As the book opens, a wealthy banker, who is about to become even wealthier due to the bank merger he has engineered, is shot out of a deer stand in the Minnesota woods. There are any number of people who might have wanted him dead, including the three colleagues who are hunting with him, all of whom had the means, motive and opportunity to commit the crime. But there's precious little evidence to point the finger at anyone.

Davenport begins the investigation in the midst of a personal crisis. His love life is in a shambles and he's slipping back into the depression that had nearly crippled him some time earlier. Even the thrill of a particularly interesting and dangerous chase is not enough to pull him out of it his dark mood.

The investigation focuses initially on the merger that the banker was bringing to fruition. The merger will affect a lot of other lives, perhaps derailing the careers of some while offering opportunities for a handful of others. The jockeying begins even before the body is cold and Lucas and his team must sort through a veritable chess match of moves and counter moves by those left in the wake of the banker's demise, all of whom are maneuvering for position.

Inevitably, the infighting will get serious--and deadly. Another victim will fall, and again there's very little evidence pointing to the killer. But as Lucas pushes the investigation forward, things suddenly get very personal. As other villains have learned, it's generally a very bad idea to piss off Lucas Davenport, but in this case, a diabolical killer might just get away with it.

There are a number of intriguing characters in this book on both sides of the law. The dialog is especially witty and there's a lot of great action. Any fan of the Prey series who has not yet gotten to this book will want to do so ASAP--but only after reading all of the books leading up to it.

Monday, April 1, 2013

Ordinary Grace

At the beginning of the summer of 1961, Frank Drum is thirteen years old and living in the small community of New Bremen, Minnesota. It's a summer that will change his life forever, and his story, told from Frank's perspective forty years later, will resonate with readers for a very long time.

Ordinary Grace is a stand-alone from William Kent Krueger, an author best known for his Cork O'Connor mystery series. But this is not a crime novel in the traditional sense, although a number of crimes are committed and investigated during the course of the story. Rather, it's a brilliantly written meditation on the ties of family and community and on the nature of grace, whether granted (or withheld) by God or by frail and fallible human beings in times of crisis and terrible loss when any rational person might well doubt his faith in anyone or anything.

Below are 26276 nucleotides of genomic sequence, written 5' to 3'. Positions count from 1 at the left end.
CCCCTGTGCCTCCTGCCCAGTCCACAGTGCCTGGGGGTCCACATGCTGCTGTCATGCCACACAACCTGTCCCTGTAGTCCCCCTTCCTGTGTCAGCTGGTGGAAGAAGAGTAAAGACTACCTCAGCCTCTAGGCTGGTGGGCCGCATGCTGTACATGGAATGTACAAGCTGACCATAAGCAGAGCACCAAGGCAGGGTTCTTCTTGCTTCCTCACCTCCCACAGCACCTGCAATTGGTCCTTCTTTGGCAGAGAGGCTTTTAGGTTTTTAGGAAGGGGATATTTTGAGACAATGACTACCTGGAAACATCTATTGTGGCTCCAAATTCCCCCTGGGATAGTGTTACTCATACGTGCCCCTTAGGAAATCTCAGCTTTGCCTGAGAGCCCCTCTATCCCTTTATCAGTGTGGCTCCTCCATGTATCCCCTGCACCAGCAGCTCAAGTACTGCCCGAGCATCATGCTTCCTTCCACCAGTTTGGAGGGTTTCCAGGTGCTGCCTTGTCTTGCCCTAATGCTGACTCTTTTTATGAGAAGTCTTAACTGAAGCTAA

Frank's family includes his father, a Methodist minister and veteran of World War II who still harbors secrets and regrets from the war. Frank's mother has an artistic nature and seems vaguely disappointed in the life that she has found. Additionally, Frank has an older and very talented sister who is headed for Julliard and a younger brother, Jake, who suffers from a disorder that makes him stutter badly.

The book opens with the death of a young boy who is accidentally killed while playing near the railroad tracks and this is the first in a series of tragedies that will befall the people of New Bremen as the summer progresses. Each of the members of Frank's family will react in different ways to the events of the summer, as will the other members of the community.

Krueger has vividly recreated the time and place in which this story is set--an obviously simpler and much more trusting age, and he has populated it with a cast of deftly-drawn characters each of whom is totally believable and engaging. The story is moving and elegiac, and calls to mind both Larry Watson's, Montana 1948 and Norman Macean's A River Runs Through It. Each of these books was also set in a small community in an earlier age. In each case the narrator is also a young man on the cusp of adulthood, and in each book families and the challenges they face are also critically important themes.

With Ordinary Grace, William Kent Krueger joins a very select group of authors in the brilliance with which he explores these subjects. This is, truly, a wonderful book and no review can really do it justice; it's one that a reader needs to experience for himself of herself. Certainly, though, it's the best book I've read thus far this year.